Britt Thurman’s heart is for history
Coeur d’Alene Press FAST FIVE | April 24, 2021 1:00 AM
Meet Britt Thurman, executive director of the Museum of North Idaho. Britt grew up in Coeur d’Alene, but moved away a few years back to get her master’s degree in museum studies from the University of Kansas. Since then, she’s worked at various museums across the country before returning home to land her dream job as Museum of North Idaho’s new director. Britt is excited to be back home near family and to spend some time in the great outdoors.
I’m one of the earlier millennials. I grew up with a Macintosh computer in the home, but didn’t have a cell phone until after I graduated high school. My first job was as a projectionist at a movie theater when films were still on reels and not discs or hard drives. I got to grow up tinkering and exploring but was also introduced to technology at a young enough age that I’m comfortable introducing it into the museum and making it more interactive. I love how technology makes our lives easier but also appreciate turning it all off and enjoying the world around me.
Career and community involvement:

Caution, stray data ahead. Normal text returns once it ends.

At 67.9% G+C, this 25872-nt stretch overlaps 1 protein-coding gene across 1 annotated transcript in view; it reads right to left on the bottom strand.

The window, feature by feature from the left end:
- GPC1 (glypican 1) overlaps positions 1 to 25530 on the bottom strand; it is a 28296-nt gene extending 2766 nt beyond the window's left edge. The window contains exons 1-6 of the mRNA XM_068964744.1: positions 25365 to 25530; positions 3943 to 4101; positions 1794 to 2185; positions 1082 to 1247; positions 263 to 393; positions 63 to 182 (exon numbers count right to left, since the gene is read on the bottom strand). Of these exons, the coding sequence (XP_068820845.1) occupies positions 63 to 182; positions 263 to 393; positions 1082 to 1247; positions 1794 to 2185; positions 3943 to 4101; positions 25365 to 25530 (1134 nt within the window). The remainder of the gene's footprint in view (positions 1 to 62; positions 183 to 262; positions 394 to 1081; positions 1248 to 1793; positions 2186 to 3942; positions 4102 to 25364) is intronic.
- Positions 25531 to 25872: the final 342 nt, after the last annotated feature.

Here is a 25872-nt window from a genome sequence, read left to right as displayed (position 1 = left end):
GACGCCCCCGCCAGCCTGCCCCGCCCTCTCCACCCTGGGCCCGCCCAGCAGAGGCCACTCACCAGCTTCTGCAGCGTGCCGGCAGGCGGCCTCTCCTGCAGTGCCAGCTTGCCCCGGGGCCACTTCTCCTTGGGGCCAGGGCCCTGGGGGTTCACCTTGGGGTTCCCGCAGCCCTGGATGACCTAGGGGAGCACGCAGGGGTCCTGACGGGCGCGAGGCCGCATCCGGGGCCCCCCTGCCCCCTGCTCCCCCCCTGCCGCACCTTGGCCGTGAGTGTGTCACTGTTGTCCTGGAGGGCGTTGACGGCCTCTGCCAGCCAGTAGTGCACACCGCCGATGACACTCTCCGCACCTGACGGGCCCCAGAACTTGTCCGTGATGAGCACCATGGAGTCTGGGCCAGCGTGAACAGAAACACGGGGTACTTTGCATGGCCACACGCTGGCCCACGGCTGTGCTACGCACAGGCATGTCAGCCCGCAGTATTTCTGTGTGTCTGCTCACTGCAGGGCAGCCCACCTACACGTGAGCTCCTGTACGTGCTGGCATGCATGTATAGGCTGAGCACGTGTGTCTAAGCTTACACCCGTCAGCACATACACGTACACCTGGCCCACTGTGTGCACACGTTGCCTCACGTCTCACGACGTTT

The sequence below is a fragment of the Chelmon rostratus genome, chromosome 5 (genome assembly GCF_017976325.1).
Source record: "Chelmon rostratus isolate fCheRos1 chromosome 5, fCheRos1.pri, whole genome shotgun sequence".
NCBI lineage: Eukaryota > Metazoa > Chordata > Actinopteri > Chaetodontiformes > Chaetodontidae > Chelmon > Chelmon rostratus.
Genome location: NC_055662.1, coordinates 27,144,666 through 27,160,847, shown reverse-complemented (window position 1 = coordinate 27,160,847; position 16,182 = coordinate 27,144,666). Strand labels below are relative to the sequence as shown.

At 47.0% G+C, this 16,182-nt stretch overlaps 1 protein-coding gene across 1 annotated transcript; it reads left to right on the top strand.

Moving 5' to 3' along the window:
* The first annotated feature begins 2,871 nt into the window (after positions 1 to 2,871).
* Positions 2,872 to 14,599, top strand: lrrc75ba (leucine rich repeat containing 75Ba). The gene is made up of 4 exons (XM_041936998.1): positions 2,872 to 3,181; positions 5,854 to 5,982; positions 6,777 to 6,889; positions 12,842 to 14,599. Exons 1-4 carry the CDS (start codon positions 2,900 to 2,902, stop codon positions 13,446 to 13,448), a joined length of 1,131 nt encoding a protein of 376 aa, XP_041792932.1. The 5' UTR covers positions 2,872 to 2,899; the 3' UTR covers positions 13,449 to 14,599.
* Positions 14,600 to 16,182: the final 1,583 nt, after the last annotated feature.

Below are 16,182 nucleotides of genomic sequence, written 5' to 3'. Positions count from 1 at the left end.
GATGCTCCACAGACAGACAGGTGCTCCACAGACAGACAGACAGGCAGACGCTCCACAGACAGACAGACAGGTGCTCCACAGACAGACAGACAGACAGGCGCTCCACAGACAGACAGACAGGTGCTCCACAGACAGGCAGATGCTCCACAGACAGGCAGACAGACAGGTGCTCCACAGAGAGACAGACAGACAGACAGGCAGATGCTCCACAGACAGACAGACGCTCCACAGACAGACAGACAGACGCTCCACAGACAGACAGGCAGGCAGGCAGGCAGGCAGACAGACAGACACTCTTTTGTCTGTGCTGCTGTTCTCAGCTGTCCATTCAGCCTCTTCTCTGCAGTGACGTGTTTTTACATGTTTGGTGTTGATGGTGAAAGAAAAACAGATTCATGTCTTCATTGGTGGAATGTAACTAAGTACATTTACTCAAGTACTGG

I’ve worked in the museum field for a decade now and love it just as much today. Whenever I was asked what my ultimate career goal was, I would always answer to be the director of the Museum of North Idaho. I wanted to help the museum progress and be a true community hub for shared experiences and learning. One of my biggest tasks is to create more partnerships and collaborate on community programs. I strongly believe in co-creation and am looking forward to making the museum into what this community needs and deserves. I’ve only been back home for a little more than six months, but I’m looking forward to getting to know how this community has changed and also stayed the same while I was away.
It’s the furbaby life for me. I have two amazing dogs: a Rhodesian ridgeback named Archibald and a terrier mix named Rory. They keep me active and also remind me to enjoy the small things in life like lying outside in the sunshine.
1. How have you enjoyed your role at the museum so far, and what’s new for the 2021 season?
It has been an absolute whirlwind at the museum since I started, and I’ve loved every minute of it. I definitely had to hit the ground running; there’s so much going on right now. From meeting with architects to working on designs for the new museum under the J.C. White House to designing our featured exhibition “Hollywood of the North,” no day is like the one before it. It’s honestly such a fun job, and I have such an amazing team. I’m so proud of how our new exhibit turned out, too. We put in a lot of late-night hours to put it all together, and it turned out great. Thanks to community support, we were able to get a lot of loaned artifacts to fill out the exhibit, such as Bing Crosby’s fedora hat and Patty Duke’s Oscar. We’re also developing programs to go with the exhibit, such as Movies in the Park and a collaboration with the Coeur d’Alene Symphony for its Labor Day concert.
2. Why should a community care about preserving its history and keeping its past alive?